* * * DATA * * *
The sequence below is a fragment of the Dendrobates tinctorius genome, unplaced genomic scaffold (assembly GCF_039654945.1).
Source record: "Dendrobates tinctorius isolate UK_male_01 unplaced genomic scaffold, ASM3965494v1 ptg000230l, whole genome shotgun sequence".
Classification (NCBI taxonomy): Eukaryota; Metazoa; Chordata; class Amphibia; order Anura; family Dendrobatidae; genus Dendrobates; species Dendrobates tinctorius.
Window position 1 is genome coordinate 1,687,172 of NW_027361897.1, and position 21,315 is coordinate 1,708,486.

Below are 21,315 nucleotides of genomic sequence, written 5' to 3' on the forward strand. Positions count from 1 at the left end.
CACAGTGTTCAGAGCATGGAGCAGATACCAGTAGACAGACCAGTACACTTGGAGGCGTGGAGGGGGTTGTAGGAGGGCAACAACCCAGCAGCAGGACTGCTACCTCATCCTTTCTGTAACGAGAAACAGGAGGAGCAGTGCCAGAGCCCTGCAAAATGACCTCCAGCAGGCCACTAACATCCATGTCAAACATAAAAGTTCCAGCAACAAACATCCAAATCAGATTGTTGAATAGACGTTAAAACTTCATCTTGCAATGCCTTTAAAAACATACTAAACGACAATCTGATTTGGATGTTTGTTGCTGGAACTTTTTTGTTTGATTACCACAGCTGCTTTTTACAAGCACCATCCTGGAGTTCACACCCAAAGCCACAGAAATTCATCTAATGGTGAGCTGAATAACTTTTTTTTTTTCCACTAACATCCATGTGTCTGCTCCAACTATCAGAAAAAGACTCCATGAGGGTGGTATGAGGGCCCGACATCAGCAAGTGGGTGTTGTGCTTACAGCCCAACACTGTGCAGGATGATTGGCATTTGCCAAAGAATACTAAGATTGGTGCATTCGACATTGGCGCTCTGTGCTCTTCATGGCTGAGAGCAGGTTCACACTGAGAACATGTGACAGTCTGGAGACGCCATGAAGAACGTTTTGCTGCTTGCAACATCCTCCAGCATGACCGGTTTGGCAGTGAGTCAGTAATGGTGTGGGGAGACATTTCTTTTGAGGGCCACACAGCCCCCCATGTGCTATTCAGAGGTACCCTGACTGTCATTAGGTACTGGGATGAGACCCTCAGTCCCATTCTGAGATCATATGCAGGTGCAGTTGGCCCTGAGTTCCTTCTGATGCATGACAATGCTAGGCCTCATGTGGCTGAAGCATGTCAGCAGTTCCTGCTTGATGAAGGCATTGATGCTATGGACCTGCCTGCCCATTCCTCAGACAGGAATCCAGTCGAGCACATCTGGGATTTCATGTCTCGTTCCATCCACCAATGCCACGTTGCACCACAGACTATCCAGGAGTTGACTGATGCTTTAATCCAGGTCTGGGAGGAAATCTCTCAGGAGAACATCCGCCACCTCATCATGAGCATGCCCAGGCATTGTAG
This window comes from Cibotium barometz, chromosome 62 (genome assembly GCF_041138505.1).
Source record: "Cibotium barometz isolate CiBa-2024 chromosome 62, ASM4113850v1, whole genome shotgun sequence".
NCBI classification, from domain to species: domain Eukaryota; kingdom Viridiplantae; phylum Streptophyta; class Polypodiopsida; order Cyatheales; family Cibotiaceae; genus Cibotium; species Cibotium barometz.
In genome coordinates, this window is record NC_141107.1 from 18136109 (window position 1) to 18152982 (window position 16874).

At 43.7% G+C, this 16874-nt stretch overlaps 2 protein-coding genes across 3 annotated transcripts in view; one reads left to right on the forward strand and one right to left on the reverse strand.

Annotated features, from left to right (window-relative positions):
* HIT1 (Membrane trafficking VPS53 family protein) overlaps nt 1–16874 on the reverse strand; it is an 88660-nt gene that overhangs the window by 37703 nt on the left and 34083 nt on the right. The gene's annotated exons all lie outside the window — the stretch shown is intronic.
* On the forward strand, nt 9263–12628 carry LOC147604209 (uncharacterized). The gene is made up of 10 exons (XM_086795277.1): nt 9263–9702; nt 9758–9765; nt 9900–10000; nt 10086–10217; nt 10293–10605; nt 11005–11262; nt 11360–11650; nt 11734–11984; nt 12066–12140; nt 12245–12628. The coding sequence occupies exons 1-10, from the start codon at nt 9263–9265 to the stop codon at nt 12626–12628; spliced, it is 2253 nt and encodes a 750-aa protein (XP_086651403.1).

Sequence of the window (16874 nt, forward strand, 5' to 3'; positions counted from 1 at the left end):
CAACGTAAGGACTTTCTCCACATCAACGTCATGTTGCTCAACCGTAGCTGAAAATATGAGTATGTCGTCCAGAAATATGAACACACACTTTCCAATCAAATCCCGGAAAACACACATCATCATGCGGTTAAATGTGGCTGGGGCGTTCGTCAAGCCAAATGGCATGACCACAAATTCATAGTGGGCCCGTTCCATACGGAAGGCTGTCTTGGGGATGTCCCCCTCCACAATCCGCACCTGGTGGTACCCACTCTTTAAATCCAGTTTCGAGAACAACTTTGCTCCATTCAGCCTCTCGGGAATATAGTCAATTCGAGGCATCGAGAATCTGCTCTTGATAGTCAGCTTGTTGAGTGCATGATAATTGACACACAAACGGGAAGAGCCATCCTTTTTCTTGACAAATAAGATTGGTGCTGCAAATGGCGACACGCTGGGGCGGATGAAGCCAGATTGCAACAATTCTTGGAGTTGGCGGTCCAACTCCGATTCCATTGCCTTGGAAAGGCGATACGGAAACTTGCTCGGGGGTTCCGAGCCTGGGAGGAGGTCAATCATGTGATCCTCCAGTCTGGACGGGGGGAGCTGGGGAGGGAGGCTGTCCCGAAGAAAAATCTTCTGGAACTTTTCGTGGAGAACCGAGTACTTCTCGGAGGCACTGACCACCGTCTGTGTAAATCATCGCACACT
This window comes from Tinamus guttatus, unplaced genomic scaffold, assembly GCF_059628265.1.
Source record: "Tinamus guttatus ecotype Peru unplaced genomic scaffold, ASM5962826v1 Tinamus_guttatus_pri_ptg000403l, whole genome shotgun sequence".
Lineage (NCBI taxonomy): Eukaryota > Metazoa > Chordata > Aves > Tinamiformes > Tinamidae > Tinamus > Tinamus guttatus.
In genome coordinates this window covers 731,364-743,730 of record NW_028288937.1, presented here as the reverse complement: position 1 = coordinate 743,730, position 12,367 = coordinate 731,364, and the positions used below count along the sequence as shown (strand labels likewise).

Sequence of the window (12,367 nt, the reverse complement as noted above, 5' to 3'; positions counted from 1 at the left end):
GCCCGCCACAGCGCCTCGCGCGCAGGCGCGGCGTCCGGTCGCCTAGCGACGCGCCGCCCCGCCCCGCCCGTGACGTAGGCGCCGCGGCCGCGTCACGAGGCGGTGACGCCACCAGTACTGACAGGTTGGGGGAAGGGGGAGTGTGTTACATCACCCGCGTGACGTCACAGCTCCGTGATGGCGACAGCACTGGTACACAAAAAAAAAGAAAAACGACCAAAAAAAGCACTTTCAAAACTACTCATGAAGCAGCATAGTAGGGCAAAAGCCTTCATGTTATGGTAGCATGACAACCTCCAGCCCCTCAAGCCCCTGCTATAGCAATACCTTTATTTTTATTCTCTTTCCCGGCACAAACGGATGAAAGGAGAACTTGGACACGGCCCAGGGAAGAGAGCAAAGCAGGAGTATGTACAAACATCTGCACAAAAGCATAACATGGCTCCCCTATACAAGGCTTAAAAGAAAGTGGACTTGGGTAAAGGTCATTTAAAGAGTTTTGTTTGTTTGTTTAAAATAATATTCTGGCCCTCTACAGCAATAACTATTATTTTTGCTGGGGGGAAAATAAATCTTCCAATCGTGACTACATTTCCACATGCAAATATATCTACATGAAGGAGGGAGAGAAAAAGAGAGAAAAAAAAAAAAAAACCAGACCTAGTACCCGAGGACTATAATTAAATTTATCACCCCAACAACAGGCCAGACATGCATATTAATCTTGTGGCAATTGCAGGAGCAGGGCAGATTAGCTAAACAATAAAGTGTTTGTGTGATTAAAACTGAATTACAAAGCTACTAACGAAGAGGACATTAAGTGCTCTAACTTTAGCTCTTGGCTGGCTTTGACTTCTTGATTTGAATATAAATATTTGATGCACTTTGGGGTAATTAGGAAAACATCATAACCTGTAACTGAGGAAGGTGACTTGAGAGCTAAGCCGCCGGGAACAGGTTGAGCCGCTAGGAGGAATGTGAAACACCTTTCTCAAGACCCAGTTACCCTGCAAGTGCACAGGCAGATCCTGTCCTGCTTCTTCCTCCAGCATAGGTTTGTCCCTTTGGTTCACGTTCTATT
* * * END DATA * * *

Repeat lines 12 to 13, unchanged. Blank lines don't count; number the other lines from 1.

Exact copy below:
Annotated features, from left to right (window-relative positions):
* HIT1 (Membrane trafficking VPS53 family protein) overlaps nt 1–16874 on the reverse strand; it is an 88660-nt gene that overhangs the window by 37703 nt on the left and 34083 nt on the right. The gene's annotated exons all lie outside the window — the stretch shown is intronic.